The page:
This book "asserts that the origin and spread of languages must be examined primarily through the time-tested techniques of linguistic analysis, rather than those of evolutionary biology" and "defends traditional practices in historical linguistics while remaining open to new techniques, including computational methods" and "will appeal to readers interested in world history and world geography."
New Prospects and Perspectives for Educating Language Mediators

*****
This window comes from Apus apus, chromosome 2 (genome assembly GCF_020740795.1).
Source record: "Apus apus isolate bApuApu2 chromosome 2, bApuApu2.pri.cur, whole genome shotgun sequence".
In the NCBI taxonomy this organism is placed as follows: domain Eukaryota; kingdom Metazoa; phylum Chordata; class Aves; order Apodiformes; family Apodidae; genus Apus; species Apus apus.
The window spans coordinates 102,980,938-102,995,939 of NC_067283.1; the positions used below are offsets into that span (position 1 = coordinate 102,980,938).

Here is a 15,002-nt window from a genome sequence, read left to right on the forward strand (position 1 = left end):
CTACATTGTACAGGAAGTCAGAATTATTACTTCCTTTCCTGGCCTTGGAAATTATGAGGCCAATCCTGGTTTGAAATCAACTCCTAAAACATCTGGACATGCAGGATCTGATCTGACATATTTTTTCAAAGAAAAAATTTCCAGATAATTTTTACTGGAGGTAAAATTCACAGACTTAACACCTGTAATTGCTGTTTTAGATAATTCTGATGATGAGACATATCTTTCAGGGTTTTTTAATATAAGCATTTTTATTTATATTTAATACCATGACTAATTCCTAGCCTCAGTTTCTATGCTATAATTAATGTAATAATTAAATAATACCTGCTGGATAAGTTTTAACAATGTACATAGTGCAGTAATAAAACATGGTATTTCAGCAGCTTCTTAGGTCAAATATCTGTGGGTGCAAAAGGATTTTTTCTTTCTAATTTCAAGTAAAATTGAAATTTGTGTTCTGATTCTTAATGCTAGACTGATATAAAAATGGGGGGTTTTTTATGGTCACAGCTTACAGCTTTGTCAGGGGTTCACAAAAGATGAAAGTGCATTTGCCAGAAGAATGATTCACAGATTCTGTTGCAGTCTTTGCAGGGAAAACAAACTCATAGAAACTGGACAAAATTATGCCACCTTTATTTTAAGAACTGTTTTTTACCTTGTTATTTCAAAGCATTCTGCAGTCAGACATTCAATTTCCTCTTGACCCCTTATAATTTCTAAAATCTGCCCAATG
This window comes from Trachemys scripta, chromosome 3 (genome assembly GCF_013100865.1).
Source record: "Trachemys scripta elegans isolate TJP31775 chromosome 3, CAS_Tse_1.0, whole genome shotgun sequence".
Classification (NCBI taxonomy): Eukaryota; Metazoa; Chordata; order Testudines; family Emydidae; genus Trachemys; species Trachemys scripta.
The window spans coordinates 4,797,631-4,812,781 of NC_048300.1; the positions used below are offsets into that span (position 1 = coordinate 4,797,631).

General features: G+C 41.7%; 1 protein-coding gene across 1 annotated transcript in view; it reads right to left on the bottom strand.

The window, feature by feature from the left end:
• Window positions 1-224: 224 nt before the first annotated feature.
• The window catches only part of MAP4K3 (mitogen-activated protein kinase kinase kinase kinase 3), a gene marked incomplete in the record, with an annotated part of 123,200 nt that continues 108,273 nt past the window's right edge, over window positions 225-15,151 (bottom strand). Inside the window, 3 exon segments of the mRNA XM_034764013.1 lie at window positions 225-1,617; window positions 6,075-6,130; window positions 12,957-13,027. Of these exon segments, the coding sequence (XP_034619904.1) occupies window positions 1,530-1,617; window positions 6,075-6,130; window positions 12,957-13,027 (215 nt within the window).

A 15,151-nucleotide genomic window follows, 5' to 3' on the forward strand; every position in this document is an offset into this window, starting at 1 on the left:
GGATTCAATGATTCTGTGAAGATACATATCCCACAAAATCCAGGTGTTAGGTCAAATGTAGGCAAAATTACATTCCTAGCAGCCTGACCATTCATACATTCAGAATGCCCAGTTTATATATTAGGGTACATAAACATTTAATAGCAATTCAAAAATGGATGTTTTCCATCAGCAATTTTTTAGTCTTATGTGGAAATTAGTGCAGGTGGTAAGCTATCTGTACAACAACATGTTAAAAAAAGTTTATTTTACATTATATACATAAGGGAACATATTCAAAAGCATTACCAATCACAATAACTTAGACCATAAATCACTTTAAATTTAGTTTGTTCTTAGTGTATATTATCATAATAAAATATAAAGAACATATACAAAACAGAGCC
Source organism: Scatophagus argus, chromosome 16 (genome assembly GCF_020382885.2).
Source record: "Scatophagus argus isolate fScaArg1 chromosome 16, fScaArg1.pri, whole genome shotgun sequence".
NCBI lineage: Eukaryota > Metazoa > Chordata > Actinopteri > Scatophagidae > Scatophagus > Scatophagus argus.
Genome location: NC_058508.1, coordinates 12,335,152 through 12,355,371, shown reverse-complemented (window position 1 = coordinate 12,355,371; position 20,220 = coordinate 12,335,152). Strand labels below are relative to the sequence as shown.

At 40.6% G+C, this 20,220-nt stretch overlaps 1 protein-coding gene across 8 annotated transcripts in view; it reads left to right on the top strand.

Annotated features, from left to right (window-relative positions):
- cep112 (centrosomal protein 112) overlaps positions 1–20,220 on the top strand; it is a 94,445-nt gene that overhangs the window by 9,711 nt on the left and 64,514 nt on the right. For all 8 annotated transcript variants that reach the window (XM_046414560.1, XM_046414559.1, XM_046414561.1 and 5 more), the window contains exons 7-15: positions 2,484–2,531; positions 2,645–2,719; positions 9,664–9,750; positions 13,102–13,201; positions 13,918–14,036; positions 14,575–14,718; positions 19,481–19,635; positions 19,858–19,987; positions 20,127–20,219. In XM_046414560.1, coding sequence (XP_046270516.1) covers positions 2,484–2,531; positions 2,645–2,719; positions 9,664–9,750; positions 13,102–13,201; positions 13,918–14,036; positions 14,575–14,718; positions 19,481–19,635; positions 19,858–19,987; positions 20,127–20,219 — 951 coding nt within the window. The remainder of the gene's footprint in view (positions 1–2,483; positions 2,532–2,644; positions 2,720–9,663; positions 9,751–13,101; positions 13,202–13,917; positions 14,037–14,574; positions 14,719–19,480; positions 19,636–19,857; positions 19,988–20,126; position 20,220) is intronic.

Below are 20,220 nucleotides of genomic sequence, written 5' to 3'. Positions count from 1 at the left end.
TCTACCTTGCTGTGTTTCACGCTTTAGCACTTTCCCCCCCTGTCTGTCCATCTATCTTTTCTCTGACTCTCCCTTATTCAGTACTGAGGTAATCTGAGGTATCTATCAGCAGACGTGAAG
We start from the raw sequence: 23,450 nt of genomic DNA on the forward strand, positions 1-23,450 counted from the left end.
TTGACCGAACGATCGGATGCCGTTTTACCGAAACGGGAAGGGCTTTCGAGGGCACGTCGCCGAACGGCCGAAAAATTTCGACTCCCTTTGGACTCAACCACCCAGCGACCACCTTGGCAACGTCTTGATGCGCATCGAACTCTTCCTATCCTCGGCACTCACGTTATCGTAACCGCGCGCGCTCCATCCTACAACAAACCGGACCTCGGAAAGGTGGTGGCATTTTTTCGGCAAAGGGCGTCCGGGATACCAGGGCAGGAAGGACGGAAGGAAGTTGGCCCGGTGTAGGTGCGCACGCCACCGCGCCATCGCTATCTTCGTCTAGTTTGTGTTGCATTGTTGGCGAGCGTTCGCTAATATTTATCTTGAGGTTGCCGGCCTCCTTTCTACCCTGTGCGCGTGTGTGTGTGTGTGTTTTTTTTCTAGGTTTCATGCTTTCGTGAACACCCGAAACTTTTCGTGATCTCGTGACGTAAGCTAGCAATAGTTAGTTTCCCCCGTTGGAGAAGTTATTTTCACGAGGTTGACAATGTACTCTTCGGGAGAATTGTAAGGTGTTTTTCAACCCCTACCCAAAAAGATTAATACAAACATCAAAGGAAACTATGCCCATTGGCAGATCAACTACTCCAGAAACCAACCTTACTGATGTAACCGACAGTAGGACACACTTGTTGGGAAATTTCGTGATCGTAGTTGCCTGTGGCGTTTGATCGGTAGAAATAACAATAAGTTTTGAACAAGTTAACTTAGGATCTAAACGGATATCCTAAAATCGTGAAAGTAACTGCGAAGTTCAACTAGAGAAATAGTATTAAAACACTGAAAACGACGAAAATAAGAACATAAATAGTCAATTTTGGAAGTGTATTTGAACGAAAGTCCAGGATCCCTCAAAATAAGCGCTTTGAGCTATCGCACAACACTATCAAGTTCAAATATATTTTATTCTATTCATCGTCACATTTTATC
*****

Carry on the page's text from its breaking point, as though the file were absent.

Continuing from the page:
Revolving around the topic of innovative translator and interpreter education, this volume covers a wide range of pedagogical issues, from curriculum design to translator competence and from classroom practice to research techniques. The authors represent a number of countries. Their proposals come mainly from an interpretivist rather than an empiricist epistemological perspective, and are sure to resonate with educators around the world. While none of the authors claims to have found the holy grail of how to train translators and interpreters, their contributions all serve as fine examples of just how multi-facetted and refreshing language mediation pedagogy and research on pedagogy can be.